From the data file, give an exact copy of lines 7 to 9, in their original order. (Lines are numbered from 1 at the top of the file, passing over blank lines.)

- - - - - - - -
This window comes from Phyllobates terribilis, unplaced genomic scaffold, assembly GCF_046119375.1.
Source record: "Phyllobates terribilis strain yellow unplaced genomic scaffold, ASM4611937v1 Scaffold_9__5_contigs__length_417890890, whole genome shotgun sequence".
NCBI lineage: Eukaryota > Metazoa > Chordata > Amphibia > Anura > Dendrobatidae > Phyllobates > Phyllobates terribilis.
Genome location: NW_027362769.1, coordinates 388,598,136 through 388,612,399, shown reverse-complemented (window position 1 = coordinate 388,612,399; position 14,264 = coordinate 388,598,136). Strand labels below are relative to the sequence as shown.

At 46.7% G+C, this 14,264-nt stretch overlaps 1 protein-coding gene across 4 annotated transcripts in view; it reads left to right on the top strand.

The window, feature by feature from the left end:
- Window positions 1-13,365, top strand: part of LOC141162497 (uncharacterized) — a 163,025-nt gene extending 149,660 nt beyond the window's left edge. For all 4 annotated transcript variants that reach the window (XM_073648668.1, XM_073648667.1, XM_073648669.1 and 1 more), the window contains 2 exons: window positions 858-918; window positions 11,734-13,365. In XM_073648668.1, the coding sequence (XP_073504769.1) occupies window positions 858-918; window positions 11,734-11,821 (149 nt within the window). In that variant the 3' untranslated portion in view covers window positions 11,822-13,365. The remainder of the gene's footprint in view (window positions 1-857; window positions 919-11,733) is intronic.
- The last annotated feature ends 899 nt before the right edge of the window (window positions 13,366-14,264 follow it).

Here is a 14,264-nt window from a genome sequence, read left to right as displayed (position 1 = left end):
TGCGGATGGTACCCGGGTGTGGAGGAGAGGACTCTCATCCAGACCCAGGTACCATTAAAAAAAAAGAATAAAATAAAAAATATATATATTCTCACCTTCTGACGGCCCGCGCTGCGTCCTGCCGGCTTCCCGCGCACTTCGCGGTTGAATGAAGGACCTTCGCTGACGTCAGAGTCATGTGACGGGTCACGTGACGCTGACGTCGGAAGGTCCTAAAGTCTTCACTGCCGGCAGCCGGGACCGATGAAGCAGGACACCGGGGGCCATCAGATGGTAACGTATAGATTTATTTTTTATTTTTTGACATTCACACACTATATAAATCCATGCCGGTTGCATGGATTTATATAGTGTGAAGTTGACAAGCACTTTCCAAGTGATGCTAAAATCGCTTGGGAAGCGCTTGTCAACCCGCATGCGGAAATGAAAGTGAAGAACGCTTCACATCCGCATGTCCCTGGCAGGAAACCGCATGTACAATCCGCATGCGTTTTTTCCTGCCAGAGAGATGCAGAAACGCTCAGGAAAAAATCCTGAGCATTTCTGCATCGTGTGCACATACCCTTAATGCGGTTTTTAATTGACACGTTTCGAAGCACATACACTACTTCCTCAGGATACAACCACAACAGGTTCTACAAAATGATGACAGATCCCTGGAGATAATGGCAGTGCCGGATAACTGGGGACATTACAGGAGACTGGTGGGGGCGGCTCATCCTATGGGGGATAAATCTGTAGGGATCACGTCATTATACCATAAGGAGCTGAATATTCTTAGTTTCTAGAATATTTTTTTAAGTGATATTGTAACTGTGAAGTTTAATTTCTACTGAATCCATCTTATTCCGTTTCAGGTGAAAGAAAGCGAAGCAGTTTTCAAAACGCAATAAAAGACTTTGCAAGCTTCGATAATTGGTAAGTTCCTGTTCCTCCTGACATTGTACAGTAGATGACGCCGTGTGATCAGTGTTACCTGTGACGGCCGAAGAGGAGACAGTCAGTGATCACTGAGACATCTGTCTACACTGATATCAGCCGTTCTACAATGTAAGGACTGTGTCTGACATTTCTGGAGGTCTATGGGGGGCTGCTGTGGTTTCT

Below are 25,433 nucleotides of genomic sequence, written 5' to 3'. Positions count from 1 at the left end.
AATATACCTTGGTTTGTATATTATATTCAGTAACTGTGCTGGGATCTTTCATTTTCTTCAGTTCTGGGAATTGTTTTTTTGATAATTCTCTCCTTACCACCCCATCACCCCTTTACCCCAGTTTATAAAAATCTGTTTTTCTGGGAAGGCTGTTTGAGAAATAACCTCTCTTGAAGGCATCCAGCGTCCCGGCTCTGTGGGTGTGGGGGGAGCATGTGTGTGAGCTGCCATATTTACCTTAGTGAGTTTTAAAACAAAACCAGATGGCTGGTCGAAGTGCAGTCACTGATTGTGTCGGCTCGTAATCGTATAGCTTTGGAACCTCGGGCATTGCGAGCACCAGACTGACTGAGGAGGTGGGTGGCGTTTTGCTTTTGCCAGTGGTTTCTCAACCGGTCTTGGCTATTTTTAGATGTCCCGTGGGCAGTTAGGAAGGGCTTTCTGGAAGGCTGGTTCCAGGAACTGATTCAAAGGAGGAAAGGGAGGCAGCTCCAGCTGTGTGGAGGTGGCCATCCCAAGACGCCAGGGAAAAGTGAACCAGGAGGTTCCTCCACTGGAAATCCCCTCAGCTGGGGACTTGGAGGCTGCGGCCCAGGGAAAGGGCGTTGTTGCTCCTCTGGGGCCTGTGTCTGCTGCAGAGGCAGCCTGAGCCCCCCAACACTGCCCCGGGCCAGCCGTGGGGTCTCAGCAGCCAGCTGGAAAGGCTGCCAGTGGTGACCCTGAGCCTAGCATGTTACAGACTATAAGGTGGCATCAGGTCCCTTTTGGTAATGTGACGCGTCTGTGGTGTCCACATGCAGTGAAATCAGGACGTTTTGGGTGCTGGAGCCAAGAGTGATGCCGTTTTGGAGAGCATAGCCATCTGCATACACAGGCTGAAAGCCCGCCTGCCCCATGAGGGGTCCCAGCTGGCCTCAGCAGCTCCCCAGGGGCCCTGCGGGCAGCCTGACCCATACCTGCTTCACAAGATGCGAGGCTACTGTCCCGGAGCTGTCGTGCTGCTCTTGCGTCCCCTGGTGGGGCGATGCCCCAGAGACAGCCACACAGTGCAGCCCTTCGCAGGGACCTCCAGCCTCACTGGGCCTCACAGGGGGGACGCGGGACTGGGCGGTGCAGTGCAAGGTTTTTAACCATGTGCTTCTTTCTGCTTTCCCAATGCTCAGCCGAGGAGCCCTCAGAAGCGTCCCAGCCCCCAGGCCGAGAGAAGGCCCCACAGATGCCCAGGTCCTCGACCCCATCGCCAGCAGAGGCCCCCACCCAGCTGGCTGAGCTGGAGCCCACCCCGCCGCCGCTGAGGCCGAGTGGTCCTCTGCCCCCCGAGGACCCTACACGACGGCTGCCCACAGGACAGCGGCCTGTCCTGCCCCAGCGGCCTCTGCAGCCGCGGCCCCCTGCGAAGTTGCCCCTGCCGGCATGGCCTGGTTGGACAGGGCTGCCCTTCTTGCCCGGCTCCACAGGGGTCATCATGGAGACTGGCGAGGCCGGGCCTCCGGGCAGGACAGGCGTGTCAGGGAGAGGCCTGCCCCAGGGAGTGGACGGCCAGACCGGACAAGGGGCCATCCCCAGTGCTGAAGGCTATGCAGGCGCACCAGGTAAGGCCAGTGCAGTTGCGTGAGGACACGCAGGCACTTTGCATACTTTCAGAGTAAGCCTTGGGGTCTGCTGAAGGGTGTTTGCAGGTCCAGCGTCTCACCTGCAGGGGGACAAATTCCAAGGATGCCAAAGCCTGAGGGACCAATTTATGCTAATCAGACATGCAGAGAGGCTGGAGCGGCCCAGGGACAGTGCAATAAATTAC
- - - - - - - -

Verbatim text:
- Window positions 1-13,365, top strand: part of LOC141162497 (uncharacterized) — a 163,025-nt gene extending 149,660 nt beyond the window's left edge. For all 4 annotated transcript variants that reach the window (XM_073648668.1, XM_073648667.1, XM_073648669.1 and 1 more), the window contains 2 exons: window positions 858-918; window positions 11,734-13,365. In XM_073648668.1, the coding sequence (XP_073504769.1) occupies window positions 858-918; window positions 11,734-11,821 (149 nt within the window). In that variant the 3' untranslated portion in view covers window positions 11,822-13,365. The remainder of the gene's footprint in view (window positions 1-857; window positions 919-11,733) is intronic.
- The last annotated feature ends 899 nt before the right edge of the window (window positions 13,366-14,264 follow it).

Here is a 14,264-nt window from a genome sequence, read left to right as displayed (position 1 = left end):